While some changes were made from the original RFA legislation in 2020, James J. King, executive director of the NJCC, emphasized that S49/A6260 “differs little from the RFA and includes provisions that remove all barriers to abortion services.” He also expressed concern over bill’s introduction and speed, saying, “we were left with little time to offer our input and feedback.”

The bill’s attempt to invalidate laws that would restrict the right to an abortion – both laws in place and those that might be proposed – make its wide-sweeping reach of great concern to pro-life advocates. That includes any future attempts to pass laws on parental notification, bans on late-term abortion and even laws currently upheld as valid by the U.S. Supreme Court.

The bishops pointed in their statement to abortion alternatives already in place, through the support of Catholic and other social service agencies for all stages of life.

“For our part, the Catholic Church is committed to broadening and increasing awareness about the abundant resources and programs we offer that include life-affirming health and prenatal care, emotional support, assistance in bearing and raising her child, and basic needs such as housing, food, and clothing to pregnant mothers seeking or considering alternatives to abortion.”

Although the original Reproductive Freedom Act of October 2020 did not pass, some state abortion restrictions have already been lifted and went into effect Dec. 6, 2021. The New Jersey State Board of Medical Examiners voted unanimously in October 2021 to allow non-physicians – including advanced practice nurses, physician assistants, certified nurse midwives and certified midwives – to provide first trimester aspiration abortions.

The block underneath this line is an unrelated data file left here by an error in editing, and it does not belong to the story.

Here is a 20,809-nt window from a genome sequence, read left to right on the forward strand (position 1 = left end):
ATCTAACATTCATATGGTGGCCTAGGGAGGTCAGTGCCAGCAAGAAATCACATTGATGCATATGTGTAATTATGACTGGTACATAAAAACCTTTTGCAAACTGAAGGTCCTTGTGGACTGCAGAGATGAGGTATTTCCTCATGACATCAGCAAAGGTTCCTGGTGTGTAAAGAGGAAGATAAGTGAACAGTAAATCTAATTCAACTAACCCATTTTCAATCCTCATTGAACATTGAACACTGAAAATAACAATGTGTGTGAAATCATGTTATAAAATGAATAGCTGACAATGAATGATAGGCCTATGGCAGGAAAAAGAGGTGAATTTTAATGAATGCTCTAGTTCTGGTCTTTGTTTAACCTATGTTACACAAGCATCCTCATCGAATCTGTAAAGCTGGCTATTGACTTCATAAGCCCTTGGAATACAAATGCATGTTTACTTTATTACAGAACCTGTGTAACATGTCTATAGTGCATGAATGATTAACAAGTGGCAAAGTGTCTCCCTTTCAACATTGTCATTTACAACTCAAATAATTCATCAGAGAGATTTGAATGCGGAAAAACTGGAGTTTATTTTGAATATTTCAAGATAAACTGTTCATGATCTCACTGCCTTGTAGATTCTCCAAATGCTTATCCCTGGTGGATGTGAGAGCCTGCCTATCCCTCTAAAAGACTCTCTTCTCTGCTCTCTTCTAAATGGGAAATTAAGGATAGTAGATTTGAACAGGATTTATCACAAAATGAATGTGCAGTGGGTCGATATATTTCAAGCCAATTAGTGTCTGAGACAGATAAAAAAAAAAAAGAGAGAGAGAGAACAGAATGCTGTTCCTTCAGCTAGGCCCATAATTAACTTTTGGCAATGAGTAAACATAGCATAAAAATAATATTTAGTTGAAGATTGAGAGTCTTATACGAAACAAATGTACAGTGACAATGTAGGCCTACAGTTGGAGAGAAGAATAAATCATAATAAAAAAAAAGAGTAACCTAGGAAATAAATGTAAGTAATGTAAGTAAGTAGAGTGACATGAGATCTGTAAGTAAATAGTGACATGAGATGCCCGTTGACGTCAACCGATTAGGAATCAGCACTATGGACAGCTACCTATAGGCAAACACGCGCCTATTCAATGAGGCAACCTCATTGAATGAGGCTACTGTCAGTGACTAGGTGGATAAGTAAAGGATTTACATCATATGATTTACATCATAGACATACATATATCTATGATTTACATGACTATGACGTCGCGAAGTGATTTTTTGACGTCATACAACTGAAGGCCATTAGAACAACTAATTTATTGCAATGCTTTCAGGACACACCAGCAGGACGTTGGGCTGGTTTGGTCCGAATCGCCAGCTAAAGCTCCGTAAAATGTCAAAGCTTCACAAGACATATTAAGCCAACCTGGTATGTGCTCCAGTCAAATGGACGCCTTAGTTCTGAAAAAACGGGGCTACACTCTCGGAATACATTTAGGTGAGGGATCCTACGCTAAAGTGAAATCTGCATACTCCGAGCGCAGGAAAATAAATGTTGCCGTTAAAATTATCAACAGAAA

Prior to that vote, New Jersey law required that abortion services after the 14 gestational weeks (a more complicated procedure) take place only in a licensed hospital setting. Those offering services after week 18 were required to have admitting and surgical privileges at a nearby hospital.

The state law also had a ban that outlaws abortion procedures as early as 12 weeks (N.J. Stat. Ann. § 2A:65A-5 to 2A:65A-7 (Enacted 1997)). But a court held that the ban was unconstitutional and issued a permanent injunction that prohibits its reinforcement. With S49/A6260 in place, any ban on abortions at any stage would be obliterated.

“We have failed as a society when a response to any pregnancy is fear rather than joy,” the bishops joint letter states. “Sadly, too often this fear is born out of the mother’s uncertainty (that) she will not be able to provide for herself and her child the resources necessary to live a flourishing life. We must do better. Therefore, we urge all Catholics and people of good will to actively participate in breaking down the economic, employment, social, racial, and emotional barriers that lead mothers into thinking that abortion is a better option than life.”